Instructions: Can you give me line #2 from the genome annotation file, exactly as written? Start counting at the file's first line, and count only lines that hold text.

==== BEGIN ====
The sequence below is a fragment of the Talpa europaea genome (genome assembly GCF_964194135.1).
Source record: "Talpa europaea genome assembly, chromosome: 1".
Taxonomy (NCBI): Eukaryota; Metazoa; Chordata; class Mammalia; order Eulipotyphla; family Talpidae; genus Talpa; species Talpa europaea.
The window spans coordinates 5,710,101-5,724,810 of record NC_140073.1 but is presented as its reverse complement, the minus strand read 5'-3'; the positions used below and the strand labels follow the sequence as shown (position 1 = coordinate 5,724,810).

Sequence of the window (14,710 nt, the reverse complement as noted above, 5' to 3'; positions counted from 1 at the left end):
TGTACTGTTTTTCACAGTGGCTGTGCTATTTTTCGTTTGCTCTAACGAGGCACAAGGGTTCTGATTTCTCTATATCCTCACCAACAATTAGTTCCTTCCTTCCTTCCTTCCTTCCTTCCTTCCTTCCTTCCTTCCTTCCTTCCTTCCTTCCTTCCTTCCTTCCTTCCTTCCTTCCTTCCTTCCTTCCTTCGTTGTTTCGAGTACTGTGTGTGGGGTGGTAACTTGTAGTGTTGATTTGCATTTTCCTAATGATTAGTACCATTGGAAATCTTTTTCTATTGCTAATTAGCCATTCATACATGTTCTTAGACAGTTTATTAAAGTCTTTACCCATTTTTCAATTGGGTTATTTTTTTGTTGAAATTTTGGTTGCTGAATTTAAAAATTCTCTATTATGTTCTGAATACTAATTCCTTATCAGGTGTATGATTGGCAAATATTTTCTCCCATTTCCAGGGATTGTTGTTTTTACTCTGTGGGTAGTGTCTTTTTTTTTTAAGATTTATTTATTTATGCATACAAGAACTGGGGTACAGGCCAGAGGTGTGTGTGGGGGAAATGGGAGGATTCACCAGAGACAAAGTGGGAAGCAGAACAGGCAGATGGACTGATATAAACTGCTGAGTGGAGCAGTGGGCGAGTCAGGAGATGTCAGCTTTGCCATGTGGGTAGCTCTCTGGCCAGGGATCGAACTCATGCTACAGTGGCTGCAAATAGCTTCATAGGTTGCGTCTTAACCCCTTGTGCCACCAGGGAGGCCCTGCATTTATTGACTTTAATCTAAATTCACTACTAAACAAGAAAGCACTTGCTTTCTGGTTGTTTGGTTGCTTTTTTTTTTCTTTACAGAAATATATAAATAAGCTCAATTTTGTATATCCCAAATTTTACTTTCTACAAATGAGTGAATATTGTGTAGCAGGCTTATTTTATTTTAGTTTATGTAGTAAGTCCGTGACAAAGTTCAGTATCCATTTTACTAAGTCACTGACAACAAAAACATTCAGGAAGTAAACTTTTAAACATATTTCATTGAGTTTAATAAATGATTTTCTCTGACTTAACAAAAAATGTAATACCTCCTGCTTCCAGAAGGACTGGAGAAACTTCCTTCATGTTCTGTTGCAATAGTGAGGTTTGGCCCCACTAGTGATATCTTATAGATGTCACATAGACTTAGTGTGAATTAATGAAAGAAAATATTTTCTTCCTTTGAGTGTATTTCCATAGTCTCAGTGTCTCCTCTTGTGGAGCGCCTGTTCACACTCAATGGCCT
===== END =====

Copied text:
Source record: "Talpa europaea genome assembly, chromosome: 1".